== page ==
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 GeoQ 06B – Draw a population pyramid using Excel

 Please note: This task is designed to be completed using a computer. You can download this activity as a Word (.doc) file using the links at the bottom of the page.

Data:

Estimated Resident Population of Australia, age and sex, 30 June 2010.
 Years Males % Persons Females % Persons 0-4 749,322 3.4 711,435 3.2 5-9 701,176 3.1 664,543 3.0 10-14 719,775 3.2 683,954 3.1 15-19 770,551 3.5 729,803 3.3 20-24 850,180 3.8 798,065 3.6 25-29 843,634 3.8 818,706 3.7 30-34 767,118 3.4 765,257 3.4 35-39 801,784 3.6 813,374 3.6 40-44 771,081 3.5 780,356 3.5 45-49 780,525 3.5 794,015 3.6 50-54 726,190 3.3 743,127 3.3 55-59 655,407 2.9 669,617 3.0 60-64 603,728 2.7 608,057 2.7 65–69 449,957 2.0 458,975 2.1 70–74 343,680 1.5 366,513 1.6 75–79 256,049 1.1 295,493 1.3 80–84 188,941 0.8 250,340 1.1 85–89 98,996 0.4 168,059 0.8 90+ 39,010 0.2 92,054 0.4 Total Persons Australia 22,328,847
Source: Australian Demographic Statistics, Dec 2010. (ABS cat. no. 3101.0)

A population pyramid shows the structure of a population, that is the age and sex of the people. A population pyramid consists of two horizontal bar graphs drawn side by side, with the ‘y’ axis representing the age groups. The female population is shown on the right and the male on the left of the diagram. The pyramid may be drawn with either the number of people in each age category or the percentage of total persons for each age category. To make comparisons between pyramids use the percentage (%) value.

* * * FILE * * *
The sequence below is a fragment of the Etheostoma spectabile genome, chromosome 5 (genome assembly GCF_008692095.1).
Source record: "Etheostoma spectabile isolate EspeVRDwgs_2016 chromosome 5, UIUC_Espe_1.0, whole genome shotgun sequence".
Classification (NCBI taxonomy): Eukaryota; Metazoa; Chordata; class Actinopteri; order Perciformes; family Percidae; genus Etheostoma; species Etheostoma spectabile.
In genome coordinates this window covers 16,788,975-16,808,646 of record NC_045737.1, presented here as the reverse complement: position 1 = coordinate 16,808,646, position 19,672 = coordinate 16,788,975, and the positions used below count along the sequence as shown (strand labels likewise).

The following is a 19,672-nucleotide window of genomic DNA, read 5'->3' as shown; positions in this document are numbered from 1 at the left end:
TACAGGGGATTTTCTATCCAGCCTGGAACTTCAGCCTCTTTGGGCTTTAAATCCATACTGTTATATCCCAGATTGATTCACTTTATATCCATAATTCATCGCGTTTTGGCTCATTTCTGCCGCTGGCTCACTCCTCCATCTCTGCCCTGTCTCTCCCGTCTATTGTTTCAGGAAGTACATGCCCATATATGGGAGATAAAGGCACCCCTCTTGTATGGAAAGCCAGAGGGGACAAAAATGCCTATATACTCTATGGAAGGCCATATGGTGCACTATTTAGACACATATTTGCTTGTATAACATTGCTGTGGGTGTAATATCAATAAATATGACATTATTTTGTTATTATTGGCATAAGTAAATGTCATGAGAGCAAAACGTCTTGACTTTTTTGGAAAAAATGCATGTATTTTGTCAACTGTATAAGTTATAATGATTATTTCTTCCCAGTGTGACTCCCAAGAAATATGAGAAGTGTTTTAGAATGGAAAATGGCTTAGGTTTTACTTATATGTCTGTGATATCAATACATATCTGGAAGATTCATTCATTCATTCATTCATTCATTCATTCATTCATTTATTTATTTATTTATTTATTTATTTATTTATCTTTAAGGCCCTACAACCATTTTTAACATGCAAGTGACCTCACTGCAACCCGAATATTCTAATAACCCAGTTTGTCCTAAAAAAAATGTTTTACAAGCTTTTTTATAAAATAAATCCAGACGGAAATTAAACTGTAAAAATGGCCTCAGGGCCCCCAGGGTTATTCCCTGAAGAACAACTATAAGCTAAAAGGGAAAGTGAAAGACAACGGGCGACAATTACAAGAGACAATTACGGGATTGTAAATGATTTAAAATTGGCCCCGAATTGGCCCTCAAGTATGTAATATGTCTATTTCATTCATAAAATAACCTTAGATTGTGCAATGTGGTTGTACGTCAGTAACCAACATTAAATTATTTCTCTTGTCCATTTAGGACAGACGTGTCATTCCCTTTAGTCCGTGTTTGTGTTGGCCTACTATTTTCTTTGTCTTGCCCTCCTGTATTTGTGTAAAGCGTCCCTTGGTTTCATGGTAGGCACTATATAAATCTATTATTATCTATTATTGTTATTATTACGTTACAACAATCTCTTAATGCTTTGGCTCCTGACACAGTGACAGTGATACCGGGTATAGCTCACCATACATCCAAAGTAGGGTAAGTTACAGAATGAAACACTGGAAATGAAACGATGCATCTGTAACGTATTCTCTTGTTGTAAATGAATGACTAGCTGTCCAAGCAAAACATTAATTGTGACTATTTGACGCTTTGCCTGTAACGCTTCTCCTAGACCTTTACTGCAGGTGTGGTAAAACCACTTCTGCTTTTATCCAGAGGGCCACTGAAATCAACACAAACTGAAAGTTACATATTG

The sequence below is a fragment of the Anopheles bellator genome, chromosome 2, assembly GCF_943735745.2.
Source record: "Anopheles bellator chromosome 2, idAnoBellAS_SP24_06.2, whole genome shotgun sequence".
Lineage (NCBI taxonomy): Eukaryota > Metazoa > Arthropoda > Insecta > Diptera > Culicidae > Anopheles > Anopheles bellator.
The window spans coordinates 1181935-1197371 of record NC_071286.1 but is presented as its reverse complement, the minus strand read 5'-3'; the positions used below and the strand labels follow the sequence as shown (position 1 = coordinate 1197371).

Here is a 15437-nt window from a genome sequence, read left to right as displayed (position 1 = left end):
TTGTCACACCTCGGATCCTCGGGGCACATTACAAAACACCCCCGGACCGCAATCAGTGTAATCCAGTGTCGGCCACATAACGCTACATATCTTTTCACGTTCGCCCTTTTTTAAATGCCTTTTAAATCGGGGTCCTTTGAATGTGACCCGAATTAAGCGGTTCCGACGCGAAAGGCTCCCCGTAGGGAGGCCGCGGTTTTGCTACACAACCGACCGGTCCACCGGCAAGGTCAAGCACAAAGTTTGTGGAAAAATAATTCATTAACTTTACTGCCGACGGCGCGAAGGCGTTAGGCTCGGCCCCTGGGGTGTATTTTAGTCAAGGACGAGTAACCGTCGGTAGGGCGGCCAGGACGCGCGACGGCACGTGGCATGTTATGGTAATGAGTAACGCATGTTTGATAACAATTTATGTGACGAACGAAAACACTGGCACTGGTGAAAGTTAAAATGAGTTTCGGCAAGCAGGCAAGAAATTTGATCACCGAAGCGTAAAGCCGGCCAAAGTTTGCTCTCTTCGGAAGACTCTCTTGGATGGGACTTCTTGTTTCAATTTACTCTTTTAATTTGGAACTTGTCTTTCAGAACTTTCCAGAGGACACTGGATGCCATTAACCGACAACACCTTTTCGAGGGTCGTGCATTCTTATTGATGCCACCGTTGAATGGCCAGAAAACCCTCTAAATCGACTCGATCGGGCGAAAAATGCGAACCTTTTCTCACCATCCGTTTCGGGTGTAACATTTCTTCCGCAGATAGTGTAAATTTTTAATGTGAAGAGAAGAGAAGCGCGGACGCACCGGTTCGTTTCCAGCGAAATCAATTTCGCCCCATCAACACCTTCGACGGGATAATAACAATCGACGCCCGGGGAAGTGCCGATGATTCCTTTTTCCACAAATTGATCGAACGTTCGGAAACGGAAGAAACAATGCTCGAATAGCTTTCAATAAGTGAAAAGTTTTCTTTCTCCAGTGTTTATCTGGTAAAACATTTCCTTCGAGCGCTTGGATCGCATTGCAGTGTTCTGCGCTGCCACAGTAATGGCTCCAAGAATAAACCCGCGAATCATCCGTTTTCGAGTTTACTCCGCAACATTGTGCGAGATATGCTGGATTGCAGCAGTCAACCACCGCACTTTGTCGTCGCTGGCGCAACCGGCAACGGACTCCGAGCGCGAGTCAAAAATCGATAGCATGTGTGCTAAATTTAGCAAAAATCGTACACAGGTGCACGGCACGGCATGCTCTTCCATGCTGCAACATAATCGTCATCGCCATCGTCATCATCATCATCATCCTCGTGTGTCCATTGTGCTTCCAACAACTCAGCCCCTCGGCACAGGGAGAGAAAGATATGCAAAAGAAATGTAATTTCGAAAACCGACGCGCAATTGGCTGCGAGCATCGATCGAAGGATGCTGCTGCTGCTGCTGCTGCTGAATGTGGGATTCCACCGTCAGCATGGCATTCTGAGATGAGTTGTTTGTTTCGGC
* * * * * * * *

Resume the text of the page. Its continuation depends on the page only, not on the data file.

1. Use the table above and Excel to construct a population pyramid for Australia. Insert a horizontal bar chart for the female data. Do the same for the male data but double click the horizontal axis and select ‘Values in reverse order’, and overlap and align both charts as shown below.

Fig. 1 Frequency Table
 Years %Males Years %Female 0–4 3.4% 0–4 3.2% 5–9 3.1% 5–9 3.0% 10–14 3.2% 10–14 3.1% 15–19 3.5% 15–19 3.3% 20–24 3.8% 20–24 3.6% 25–29 3.8% 25–29 3.7% 30–34 3.4% 30–34 3.4% 35–39 3.6% 35–39 3.6% 40–44 3.5% 40–44 3.5% 45–49 3.5% 45–49 3.6% 50–54 3.3% 50–54 3.3% 55–59 2.9% 55–59 3.0% 60–64 2.7% 60–64 2.7% 65–69 2.0% 65–69 2.1% 70–74 1.5% 70–74 1.6% 75–79 1.1% 75–79 1.3% 80–84 0.8% 80–84 1.1% 85–89 0.4% 85–89 0.8% 90+ 0.2% 90+ 0.4%

Fig. 2 chart before axis is reversed

Fig. 3 Select 'Values in reverse order' from the Format Axis box

Fig. 4 Chart for males with axis reversed

Fig. 5 Finished Chart

2. Use your population pyramid to describe the structure of the Australian population. Comment on the following:

• width of the base of the pyramid
• width of the top of the pyramid
• shape of the sides
• at least one difference between the male and female populations.
Extension:

3. Create a population pyramid for your own State or Territory for the most recent population statistics. Go to the ABS Year Book Australia – make sure you have the latest publication. Select the ‘Data cube’ called ‘Population by age and sex’ and download the Excel spread sheet.

4. Explore data in the publication to find how many males over 100 years of age there are in your state or territory? Compare this with the number of females.

State or Territory:

Number of males over 100 years =

Number of females over 100 years =